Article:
I often engage in conversations with white women in which I accuse them of not owning their race privilege. Quite often the response is, why are you blaming us, and not white males. I believe that this is an important issue to discuss because despite the sisterhood claims of feminism, there actually exists a lot of animosity between WOC and white women.
White women and black men, both focus on the marginalizatio0n that they face from over privileged white men. Though WOC will acknowledge that there is definitely an issue with how the white male body is encoded with power; they are not our sole oppressors. Unlike white women, white men do not have a history offering friendship that ends in betrayal. The relationship between white men and WOC is quite clear...adversarial. Telling us to focus on white men instead of deconstructing their own unearned privileges is an attempt to deflect responsibility.
Feminism has a history of betraying WOC. As it has been noted on this blog and many others, when it came to activism, white women of middle/upper class standing have repeatedly made the movement about their needs and their desires, while at the same time trying to assert a common sisterhood with WOC. When there is filing, coffee making and general menial tasks to be done, then and only then, do WOC matter in any significant way. As we look at who are considered the heroes of second wave feminism the disparity between white women and WOC speaks volumes. Despite the consciousness raising and the ideology of the personal is political, the personal is only validated when it is the experience of white women. White bodies, and white experiences have been utilized to create the monolithic woman.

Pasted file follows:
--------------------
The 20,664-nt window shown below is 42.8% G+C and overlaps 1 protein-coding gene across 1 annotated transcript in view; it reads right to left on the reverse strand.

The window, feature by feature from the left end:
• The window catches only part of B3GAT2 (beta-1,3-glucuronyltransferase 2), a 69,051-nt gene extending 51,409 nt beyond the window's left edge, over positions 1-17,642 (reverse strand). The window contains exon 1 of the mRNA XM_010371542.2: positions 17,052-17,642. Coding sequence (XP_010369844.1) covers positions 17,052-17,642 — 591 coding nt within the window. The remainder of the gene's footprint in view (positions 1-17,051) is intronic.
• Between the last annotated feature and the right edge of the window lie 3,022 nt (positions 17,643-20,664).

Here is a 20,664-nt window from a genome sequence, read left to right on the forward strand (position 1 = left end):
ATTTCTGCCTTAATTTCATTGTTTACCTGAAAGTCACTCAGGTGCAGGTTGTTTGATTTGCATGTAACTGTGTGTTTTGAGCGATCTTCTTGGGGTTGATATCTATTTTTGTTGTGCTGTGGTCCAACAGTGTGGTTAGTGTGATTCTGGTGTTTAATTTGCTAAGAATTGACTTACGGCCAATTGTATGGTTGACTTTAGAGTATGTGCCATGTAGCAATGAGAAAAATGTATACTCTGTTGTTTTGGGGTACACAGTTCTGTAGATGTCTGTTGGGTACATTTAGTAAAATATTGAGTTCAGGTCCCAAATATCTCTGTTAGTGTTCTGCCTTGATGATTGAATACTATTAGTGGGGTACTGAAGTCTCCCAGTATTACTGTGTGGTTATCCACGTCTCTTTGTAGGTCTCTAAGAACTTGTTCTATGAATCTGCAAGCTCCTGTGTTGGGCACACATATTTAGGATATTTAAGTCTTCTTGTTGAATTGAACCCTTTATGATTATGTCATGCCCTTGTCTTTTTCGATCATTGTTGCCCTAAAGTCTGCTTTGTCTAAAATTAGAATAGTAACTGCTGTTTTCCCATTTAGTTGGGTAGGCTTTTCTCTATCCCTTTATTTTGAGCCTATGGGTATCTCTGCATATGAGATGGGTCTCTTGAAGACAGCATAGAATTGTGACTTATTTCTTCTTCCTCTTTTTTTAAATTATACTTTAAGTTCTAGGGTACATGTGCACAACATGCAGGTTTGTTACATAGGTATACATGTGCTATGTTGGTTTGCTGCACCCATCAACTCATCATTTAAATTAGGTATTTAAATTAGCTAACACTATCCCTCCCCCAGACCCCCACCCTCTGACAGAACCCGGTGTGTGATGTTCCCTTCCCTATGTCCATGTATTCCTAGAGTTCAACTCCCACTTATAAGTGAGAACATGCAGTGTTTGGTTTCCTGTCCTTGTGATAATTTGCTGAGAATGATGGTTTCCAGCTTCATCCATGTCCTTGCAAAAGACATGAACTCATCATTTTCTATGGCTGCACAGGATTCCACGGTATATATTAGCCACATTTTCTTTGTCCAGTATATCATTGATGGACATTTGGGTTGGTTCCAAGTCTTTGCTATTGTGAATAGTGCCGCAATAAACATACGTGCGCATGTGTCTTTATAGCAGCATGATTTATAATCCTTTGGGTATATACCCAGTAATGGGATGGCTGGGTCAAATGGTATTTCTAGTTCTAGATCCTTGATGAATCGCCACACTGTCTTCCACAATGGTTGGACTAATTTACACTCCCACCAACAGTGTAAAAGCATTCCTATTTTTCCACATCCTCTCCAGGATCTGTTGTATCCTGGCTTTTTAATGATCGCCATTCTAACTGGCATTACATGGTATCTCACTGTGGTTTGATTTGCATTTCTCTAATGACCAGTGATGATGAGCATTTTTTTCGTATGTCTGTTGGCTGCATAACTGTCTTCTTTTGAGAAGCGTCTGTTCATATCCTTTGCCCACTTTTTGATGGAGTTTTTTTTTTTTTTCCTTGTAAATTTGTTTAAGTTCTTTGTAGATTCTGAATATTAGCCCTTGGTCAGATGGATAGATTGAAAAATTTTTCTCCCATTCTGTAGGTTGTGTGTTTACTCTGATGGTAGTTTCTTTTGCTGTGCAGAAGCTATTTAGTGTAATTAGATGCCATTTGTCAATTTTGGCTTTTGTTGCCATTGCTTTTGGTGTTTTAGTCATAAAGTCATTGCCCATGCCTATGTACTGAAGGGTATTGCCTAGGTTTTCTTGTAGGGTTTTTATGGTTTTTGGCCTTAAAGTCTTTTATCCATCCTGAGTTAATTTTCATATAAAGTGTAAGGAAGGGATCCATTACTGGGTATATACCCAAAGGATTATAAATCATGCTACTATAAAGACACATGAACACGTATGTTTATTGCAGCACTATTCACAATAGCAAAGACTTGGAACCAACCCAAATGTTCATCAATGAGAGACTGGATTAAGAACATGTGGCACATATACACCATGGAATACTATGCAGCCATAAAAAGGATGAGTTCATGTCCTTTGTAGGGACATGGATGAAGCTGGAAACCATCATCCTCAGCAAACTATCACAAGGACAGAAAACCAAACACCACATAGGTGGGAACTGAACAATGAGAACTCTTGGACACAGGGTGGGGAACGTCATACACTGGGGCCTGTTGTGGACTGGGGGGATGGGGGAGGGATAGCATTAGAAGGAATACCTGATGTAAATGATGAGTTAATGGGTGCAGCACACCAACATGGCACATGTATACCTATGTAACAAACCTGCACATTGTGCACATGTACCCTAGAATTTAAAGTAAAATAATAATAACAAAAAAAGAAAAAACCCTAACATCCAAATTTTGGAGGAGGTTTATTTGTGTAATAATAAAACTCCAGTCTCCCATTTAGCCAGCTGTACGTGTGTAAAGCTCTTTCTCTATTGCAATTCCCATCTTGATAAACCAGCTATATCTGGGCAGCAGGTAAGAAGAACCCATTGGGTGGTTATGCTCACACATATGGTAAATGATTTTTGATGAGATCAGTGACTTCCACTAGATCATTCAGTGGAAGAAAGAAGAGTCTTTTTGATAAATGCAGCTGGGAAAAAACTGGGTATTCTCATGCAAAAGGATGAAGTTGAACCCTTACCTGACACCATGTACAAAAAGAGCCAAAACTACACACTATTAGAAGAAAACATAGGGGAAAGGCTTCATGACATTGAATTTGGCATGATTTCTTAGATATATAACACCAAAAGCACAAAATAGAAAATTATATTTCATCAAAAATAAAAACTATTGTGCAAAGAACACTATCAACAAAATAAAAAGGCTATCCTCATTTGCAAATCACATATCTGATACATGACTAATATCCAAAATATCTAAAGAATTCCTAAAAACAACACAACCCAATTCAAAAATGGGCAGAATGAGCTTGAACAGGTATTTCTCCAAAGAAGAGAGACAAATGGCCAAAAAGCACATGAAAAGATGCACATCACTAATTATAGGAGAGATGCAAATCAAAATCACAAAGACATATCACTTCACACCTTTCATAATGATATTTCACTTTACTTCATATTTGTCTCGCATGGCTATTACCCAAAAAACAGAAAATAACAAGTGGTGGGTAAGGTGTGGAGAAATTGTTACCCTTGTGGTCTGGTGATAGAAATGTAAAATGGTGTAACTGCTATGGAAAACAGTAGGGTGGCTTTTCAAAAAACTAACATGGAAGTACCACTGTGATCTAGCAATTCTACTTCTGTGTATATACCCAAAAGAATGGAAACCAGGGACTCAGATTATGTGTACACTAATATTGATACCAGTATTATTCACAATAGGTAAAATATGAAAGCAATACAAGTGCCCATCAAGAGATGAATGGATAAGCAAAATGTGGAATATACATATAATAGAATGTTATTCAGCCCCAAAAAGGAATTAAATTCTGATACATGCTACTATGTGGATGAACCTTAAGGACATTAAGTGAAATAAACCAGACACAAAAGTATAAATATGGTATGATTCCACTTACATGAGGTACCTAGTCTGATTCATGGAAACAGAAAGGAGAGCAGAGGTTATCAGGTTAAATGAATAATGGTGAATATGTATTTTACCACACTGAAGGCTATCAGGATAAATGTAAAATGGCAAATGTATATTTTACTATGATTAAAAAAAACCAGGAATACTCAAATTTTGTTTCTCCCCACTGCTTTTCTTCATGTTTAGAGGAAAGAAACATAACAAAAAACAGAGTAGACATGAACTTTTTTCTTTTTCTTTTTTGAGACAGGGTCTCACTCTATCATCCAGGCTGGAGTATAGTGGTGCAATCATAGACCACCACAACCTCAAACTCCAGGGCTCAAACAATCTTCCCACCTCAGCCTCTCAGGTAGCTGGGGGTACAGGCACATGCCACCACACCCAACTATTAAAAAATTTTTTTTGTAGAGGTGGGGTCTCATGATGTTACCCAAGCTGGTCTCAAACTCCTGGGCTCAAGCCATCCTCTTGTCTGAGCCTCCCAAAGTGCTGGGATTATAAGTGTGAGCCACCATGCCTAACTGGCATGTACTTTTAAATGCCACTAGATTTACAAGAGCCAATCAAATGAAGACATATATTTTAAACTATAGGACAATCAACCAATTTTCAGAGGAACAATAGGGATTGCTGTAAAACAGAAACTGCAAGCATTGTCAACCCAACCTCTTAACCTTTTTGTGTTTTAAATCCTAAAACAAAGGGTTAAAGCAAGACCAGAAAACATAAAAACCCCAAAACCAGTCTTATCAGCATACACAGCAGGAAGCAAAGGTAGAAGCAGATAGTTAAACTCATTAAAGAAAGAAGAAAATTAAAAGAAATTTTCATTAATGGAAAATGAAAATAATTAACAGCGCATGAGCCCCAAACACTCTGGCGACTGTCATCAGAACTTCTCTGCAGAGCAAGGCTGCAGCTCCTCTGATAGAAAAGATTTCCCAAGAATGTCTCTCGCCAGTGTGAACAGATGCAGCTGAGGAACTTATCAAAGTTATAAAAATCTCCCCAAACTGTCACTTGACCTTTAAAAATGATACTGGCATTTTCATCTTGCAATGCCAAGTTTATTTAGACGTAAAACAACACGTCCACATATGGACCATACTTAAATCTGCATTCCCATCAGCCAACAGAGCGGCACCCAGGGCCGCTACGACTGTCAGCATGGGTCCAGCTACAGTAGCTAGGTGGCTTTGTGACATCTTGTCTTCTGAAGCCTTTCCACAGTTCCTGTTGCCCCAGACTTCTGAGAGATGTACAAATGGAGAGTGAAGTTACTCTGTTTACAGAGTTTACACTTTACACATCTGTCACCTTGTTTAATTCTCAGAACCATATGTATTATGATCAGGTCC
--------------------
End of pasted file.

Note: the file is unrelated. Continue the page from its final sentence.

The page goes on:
Betty Friedan, Gloria Steinem, Janice Raymond, and Mary Daly could not possibly identify with the needs of WOC, and yet instead of seeking to learn they made their experiences the referential. Bodies that did not conform to the feminist image were routinely silenced. When bell hooks entered the scene saying that the gilded cage was a pretty trap for white women, but that it did not apply to WOC, then and only then, did we have a voice in modern feminism that spoke specifically to and for us.
What is most hurtful is that our common experiences of womanhood should allow for a form of solidarity, but as long as white feminists continue to devalue the degree to which race and class effect the lives of WOC there can be no lasting peace. Race and class have been used as a tool to specifically oppress us. When white women were attending consciousness raisings, getting degrees, and fighting in the courts for gender neutral legislation, it was WOC that you entrusted your children to. Your achievements would not have been possible without our labour, and just like white men you discounted its value.
Even today feminists stand in defence of the clearly anti-woman Palin and yet there is virtual silence about the sexism that Michelle Obama faces. Angelina Jolie is the embodiment of acceptable womanhood and Erykah Badu is a licentious whore. Magazines daily reaffirm white womanhood as the most beautiful and desirable, and WOC get one issue of Italian vogue. That this privileging of beauty has left us permanently scared is not actively engaged in.
I talk to and about white women because I want an admission of the duplicitous nature of friendship that has been offered. Until there is an acknowledgement of the history of betrayal, there can be no healing and no true sisterhood. As women we cannot afford to continue to work at cross purposes if we hope to make any real inroads on our shared patriarchal oppression. We will not allow you to achieve equality with white men by oppressing us. Your freedom cannot be gained on our backs. Mammy no longer wishes to serve.